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Genetic rescue of Muenke syndrome model hearing loss reveals prolonged FGF-dependent plasticity in cochlear supporting cell fates.


ABSTRACT: The stereotyped arrangement of cochlear sensory and supporting cells is critical for auditory function. Our previous studies showed that Muenke syndrome model mice (Fgfr3P244R/+) have hearing loss associated with a supporting cell fate transformation of two Deiters' cells to two pillar cells. We investigated the developmental origins of this transformation and found that two prospective Deiters' cells switch to an outer pillar cell-like fate sequentially between embryonic day 17.5 (E17.5) and postnatal day 3 (P3). Unexpectedly, the Fgfr3P244R/+ hearing loss and supporting cell fate transformation are not rescued by genetically reducing fibroblast growth factor 8 (FGF8), the FGF receptor 3c (FGFR3c) ligand required for pillar cell differentiation. Rather, reducing FGF10, which normally activates FGFR2b or FGFR1b, is sufficient for rescue of cochlear form and function. Accordingly, we found that the P244R mutation changes the specificity of FGFR3b and FGFR3c such that both acquire responsiveness to FGF10. Moreover, Fgf10 heterozygosity does not block the Fgfr3P244R/+ supporting cell fate transformation but instead allows a gradual reversion of fate-switched cells toward the normal phenotype between P5 and at least P14. This study indicates that Deiters' and pillar cells can reversibly switch fates in an FGF-dependent manner over a prolonged period of time. This property might be exploited for the regulation of sensory cell regeneration from support cells.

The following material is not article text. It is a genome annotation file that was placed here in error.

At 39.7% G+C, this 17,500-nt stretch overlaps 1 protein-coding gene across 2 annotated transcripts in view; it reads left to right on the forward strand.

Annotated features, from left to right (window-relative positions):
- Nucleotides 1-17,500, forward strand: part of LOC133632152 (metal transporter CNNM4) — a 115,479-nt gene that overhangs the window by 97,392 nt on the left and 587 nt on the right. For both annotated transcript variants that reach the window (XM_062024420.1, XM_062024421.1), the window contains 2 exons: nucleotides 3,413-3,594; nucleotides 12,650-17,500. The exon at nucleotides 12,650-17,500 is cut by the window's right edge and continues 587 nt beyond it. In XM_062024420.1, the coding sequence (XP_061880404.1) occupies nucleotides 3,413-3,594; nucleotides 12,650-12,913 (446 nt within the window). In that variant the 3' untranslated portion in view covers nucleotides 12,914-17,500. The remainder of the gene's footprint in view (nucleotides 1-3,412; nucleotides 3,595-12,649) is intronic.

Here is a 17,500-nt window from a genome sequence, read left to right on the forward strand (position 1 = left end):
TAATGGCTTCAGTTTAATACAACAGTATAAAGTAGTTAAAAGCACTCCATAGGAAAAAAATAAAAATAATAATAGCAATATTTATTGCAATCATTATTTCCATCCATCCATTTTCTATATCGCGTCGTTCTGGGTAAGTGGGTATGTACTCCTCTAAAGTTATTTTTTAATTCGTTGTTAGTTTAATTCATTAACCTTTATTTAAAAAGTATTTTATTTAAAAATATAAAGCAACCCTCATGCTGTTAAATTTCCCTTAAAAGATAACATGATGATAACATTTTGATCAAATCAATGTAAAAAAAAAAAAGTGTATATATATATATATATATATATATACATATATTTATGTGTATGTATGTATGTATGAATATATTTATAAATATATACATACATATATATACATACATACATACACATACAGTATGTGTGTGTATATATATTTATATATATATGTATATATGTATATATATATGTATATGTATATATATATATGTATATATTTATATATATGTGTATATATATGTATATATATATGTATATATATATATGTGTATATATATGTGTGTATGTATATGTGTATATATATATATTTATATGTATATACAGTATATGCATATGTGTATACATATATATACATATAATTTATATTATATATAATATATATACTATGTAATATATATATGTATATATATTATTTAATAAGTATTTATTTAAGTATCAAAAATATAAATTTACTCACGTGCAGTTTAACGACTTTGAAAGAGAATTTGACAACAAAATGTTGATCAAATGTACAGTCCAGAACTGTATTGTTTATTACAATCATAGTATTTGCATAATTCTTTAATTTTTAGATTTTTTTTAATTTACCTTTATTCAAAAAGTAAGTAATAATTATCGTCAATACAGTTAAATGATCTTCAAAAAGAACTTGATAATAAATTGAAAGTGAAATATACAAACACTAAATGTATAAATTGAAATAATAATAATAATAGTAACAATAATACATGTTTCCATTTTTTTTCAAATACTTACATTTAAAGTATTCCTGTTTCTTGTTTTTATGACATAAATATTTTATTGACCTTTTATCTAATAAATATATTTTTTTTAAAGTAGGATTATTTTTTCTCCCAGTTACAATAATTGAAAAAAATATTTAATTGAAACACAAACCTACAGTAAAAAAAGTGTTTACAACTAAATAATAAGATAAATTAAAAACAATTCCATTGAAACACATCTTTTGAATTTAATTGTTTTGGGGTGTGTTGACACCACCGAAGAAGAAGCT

SUBMITTER: Mansour SL 

PROVIDER: S-EPMC3828518 | BioStudies | 2013-01-01

REPOSITORIES: biostudies

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